more than I have”, and this, so I think they accepted the situation.
Were there babies that were born in the camp?
We had six babies born in camp, no, twenty babies were born in camp. As the doctor, Dr Cecily Williams reported, twenty babies were
born in camp, twenty babies were breastfed and twenty survived, that’s a record she was very proud of. A lot of the women were pregnant when they went into camp. One of them who rang me a couple of years ago to say that she was reading my book and discovered that I had recorded her birth,
being the first baby girl being born in Changi Prison. That was astounding, really. And of course when I went to England in 2002 I met up with her. She didn’t know anything, because when she was born, I think a few weeks after, she was taken out of Changi prison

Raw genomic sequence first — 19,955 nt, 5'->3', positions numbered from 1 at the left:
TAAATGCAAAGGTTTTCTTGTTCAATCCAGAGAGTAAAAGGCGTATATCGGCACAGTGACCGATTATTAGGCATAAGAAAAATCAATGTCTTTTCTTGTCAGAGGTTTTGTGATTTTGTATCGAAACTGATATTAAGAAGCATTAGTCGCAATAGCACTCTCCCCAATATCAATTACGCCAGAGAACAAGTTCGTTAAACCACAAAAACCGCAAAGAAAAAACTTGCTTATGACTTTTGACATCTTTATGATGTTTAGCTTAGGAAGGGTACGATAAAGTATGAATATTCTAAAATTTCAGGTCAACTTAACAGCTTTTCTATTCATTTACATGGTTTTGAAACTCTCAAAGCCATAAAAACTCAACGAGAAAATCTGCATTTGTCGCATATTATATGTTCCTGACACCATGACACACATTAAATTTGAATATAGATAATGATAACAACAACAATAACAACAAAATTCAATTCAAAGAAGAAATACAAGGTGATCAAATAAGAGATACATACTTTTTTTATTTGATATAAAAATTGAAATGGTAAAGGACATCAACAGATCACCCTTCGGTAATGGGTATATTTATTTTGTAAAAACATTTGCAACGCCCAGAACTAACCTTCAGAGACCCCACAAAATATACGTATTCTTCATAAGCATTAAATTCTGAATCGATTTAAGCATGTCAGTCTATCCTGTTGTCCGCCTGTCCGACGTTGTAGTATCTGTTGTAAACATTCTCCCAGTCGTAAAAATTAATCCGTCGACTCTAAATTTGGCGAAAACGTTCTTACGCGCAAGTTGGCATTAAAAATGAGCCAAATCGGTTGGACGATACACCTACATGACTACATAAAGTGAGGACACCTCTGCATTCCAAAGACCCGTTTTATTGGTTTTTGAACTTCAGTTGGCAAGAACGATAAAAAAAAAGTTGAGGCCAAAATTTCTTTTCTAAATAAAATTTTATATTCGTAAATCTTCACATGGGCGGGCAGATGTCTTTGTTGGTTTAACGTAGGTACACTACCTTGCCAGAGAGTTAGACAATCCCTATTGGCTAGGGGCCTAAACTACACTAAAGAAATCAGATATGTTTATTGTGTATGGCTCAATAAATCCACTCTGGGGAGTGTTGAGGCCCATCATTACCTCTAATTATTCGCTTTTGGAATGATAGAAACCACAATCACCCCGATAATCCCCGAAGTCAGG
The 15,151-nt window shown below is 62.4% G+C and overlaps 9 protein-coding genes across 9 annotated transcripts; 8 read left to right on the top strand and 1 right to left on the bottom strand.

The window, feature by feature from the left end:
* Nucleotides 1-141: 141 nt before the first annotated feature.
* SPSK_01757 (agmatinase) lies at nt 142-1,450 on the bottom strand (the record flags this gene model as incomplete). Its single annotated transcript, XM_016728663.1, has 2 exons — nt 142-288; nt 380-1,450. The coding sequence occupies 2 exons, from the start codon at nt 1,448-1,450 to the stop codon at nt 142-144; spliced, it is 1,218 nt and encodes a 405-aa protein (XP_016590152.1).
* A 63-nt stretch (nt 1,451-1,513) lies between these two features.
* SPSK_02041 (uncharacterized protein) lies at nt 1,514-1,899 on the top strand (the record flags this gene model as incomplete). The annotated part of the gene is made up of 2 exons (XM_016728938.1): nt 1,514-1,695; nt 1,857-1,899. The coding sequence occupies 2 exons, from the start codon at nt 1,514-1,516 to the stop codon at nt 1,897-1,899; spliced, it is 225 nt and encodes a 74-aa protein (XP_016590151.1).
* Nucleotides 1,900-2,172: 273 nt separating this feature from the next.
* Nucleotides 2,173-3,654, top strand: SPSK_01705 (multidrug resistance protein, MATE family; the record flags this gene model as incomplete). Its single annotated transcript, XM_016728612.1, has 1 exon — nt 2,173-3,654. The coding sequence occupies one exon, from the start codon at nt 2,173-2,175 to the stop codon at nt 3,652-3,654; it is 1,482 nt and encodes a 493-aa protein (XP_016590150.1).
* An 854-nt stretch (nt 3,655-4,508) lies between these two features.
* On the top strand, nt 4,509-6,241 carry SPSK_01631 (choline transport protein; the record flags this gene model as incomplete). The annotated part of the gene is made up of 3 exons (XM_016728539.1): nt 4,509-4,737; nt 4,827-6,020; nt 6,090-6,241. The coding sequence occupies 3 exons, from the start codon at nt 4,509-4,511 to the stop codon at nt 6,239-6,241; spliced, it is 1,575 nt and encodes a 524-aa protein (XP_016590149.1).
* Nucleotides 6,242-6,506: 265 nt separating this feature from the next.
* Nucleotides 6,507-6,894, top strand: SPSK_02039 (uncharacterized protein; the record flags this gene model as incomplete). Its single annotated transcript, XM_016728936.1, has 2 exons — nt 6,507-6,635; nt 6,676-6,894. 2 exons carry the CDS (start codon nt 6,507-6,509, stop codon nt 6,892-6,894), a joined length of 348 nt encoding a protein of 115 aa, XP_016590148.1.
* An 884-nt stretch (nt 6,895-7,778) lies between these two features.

by her father. Mother was still in prison. I don’t know what the circumstances are, but all she knew was that she was born in Changi Prison. That’s all she knew, but there it was, the date of her birth.
How were the younger children supervised and looked after?
they had their classes in the morning, and later the older ones like myself would have a couple, two or three in a group to see that we had games to keep them occupied and to see that they were there for meal times. Then the parents take over.
We would read to them, I mostly did a lot of reading more than anything else. And then, of course, some of the more enterprising ones would start a little concert of their own and present it to us. Very funny too, they are real copycats. No, we kept them occupied
as much as possible. Got a few rowdy ones, but as a rule they were as well mannered in the situation that we could possibly be in the situation we were in. We can’t exactly be too strict with them. We have got to try and keep them as happy as possible without any problems. So as “Winky” Kirwan said he thought it wasn’t too bad.